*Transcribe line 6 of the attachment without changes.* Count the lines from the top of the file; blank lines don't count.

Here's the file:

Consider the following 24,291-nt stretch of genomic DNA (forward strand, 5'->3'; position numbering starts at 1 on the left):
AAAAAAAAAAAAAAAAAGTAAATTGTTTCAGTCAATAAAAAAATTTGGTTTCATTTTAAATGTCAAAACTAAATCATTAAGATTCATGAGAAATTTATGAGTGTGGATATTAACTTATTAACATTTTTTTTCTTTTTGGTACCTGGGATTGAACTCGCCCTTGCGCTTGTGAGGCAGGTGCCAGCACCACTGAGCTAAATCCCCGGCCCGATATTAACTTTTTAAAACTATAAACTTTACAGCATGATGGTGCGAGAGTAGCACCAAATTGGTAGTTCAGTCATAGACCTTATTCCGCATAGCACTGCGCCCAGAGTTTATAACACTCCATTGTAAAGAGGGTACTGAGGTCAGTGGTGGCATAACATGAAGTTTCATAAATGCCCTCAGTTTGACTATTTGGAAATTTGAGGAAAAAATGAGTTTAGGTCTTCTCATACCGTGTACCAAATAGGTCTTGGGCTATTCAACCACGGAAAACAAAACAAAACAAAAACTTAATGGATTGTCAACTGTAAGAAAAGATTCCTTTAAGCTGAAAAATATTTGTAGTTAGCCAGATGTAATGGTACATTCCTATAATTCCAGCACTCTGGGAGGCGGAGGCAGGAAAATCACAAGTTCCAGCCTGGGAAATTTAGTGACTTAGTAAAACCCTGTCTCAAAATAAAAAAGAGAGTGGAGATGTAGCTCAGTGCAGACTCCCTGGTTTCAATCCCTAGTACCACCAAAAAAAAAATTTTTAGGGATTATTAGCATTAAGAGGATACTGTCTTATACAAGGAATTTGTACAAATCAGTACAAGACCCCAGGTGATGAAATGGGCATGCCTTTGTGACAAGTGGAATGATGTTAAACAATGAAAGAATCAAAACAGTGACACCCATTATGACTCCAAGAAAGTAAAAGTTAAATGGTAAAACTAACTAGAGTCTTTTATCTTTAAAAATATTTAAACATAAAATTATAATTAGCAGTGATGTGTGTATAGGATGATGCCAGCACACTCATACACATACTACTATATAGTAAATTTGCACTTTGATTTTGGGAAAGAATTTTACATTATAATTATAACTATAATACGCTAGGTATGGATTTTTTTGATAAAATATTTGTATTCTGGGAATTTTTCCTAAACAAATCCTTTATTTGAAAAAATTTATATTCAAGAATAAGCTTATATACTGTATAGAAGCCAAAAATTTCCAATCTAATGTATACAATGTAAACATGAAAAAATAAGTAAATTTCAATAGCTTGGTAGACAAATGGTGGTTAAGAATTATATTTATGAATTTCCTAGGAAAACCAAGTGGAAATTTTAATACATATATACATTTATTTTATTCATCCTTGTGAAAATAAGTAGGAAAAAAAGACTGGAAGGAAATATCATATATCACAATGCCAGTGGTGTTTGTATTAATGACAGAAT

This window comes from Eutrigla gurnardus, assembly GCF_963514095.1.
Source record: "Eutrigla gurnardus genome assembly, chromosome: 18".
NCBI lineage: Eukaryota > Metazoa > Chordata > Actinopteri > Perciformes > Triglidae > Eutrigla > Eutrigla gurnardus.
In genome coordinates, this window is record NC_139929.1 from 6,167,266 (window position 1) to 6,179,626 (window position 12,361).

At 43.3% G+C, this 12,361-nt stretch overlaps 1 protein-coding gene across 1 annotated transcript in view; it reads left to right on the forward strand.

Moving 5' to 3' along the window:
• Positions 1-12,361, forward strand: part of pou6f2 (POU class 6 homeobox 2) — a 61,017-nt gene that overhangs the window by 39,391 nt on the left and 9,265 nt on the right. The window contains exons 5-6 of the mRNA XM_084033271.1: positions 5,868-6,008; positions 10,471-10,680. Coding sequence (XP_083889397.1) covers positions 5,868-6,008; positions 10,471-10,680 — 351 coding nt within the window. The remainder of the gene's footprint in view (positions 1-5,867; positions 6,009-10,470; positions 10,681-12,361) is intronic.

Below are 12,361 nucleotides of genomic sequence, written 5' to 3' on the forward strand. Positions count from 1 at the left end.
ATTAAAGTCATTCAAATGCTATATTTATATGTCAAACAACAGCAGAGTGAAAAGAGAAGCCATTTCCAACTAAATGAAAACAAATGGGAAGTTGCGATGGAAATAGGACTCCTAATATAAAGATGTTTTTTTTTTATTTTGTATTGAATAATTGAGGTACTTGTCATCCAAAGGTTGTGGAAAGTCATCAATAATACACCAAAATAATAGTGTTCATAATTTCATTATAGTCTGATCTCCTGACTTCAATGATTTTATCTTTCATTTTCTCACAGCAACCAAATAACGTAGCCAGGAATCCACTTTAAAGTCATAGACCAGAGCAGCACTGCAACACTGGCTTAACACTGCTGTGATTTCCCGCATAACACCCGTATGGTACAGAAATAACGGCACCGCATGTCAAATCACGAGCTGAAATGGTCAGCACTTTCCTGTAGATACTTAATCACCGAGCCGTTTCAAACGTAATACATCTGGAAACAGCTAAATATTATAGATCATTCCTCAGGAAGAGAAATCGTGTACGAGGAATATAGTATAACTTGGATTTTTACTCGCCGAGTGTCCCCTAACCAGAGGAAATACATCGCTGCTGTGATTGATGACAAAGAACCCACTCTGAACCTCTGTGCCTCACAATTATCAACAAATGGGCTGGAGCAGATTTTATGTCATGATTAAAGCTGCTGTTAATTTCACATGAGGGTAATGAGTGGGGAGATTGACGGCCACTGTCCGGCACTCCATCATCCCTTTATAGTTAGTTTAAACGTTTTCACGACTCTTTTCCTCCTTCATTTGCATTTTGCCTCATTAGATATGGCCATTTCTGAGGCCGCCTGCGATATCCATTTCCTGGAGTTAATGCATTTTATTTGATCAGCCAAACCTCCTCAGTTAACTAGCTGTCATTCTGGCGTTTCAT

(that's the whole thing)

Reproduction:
In genome coordinates, this window is record NC_139929.1 from 6,167,266 (window position 1) to 6,179,626 (window position 12,361).